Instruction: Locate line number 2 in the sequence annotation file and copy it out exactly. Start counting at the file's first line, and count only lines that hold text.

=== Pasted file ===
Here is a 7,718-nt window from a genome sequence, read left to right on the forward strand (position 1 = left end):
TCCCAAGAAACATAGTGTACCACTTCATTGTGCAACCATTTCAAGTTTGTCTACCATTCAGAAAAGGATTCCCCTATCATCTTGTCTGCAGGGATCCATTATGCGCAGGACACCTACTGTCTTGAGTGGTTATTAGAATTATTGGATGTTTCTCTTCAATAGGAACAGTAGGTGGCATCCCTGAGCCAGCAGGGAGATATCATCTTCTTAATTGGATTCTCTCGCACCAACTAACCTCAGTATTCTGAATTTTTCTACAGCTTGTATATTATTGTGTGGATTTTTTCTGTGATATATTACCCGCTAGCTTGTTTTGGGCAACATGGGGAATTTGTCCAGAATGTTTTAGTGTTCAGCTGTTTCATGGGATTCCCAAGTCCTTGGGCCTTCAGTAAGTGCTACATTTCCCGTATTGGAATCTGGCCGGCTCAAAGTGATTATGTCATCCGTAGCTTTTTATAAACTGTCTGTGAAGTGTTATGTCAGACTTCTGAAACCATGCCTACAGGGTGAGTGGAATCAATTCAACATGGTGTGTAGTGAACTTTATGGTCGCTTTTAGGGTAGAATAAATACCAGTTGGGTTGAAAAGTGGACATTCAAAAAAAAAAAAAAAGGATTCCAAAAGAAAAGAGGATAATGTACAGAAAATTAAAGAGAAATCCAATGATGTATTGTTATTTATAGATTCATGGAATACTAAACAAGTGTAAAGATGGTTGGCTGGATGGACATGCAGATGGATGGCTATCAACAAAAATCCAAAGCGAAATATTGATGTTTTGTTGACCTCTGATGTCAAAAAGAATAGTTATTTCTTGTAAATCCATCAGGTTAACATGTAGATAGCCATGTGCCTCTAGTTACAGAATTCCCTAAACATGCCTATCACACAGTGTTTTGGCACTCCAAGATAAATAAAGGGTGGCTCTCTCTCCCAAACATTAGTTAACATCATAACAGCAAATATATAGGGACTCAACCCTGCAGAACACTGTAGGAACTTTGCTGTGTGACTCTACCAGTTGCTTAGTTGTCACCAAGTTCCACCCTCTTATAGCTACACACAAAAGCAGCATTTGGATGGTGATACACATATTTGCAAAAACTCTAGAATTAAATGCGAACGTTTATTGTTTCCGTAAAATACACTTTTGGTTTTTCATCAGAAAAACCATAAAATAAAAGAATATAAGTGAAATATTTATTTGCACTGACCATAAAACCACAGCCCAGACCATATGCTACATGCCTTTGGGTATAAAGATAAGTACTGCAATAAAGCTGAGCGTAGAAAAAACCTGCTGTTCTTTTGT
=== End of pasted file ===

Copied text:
TCCCAAGAAACATAGTGTACCACTTCATTGTGCAACCATTTCAAGTTTGTCTACCATTCAGAAAAGGATTCCCCTATCATCTTGTCTGCAGGGATCCATTATGCGCAGGACACCTACTGTCTTGAGTGGTTATTAGAATTATTGGATGTTTCTCTTCAATAGGAACAGTAGGTGGCATCCCTGAGCCAGCAGGGAGATATCATCTTCTTAATTGGATTCTCTCGCACCAACTAACCTCAGTATTCTGAATTTTTCTACAGCTTGTATATTATTGTGTGGATTTTTTCTGTGATATATTACCCGCTAGCTTGTTTTGGGCAACATGGGGAATTTGTCCAGAATGTTTTAGTGTTCAGCTGTTTCATGGGATTCCCAAGTCCTTGGGCCTTCAGTAAGTGCTACATTTCCCGTATTGGAATCTGGCCGGCTCAAAGTGATTATGTCATCCGTAGCTTTTTATAAACTGTCTGTGAAGTGTTATGTCAGACTTCTGAAACCATGCCTACAGGGTGAGTGGAATCAATTCAACATGGTGTGTAGTGAACTTTATGGTCGCTTTTAGGGTAGAATAAATACCAGTTGGGTTGAAAAGTGGACATTCAAAAAAAAAAAAAAAGGATTCCAAAAGAAAAGAGGATAATGTACAGAAAATTAAAGAGAAATCCAATGATGTATTGTTATTTATAGATTCATGGAATACTAAACAAGTGTAAAGATGGTTGGCTGGATGGACATGCAGATGGATGGCTATCAACAAAAATCCAAAGCGAAATATTGATGTTTTGTTGACCTCTGATGTCAAAAAGAATAGTTATTTCTTGTAAATCCATCAGGTTAACATGTAGATAGCCATGTGCCTCTAGTTACAGAATTCCCTAAACATGCCTATCACACAGTGTTTTGGCACTCCAAGATAAATAAAGGGTGGCTCTCTCTCCCAAACATTAGTTAACATCATAACAGCAAATATATAGGGACTCAACCCTGCAGAACACTGTAGGAACTTTGCTGTGTGACTCTACCAGTTGCTTAGTTGTCACCAAGTTCCACCCTCTTATAGCTACACACAAAAGCAGCATTTGGATGGTGATACACATATTTGCAAAAACTCTAGAATTAAATGCGAACGTTTATTGTTTCCGTAAAATACACTTTTGGTTTTTCATCAGAAAAACCATAAAATAAAAGAATATAAGTGAAATATTTATTTGCACTGACCATAAAACCACAGCCCAGACCATATGCTACATGCCTTTGGGTATAAAGATAAGTACTGCAATAAAGCTGAGCGTAGAAAAAACCTGCTGTTCTTTTGT